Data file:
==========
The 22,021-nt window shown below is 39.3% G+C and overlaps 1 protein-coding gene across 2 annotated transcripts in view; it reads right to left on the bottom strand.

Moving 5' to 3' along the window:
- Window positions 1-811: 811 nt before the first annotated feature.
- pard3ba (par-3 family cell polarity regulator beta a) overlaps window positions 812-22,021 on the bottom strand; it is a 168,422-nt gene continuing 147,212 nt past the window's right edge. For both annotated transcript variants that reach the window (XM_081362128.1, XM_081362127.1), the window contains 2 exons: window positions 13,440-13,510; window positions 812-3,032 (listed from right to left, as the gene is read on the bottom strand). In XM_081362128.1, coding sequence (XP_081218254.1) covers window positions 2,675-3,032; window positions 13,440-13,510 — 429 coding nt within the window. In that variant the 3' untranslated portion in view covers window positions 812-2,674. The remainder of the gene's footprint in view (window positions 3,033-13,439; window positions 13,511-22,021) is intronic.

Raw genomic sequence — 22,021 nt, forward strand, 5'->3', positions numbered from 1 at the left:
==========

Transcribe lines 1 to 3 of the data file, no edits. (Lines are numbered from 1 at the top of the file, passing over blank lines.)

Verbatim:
The 22,021-nt window shown below is 39.3% G+C and overlaps 1 protein-coding gene across 2 annotated transcripts in view; it reads right to left on the bottom strand.

Moving 5' to 3' along the window:
- Window positions 1-811: 811 nt before the first annotated feature.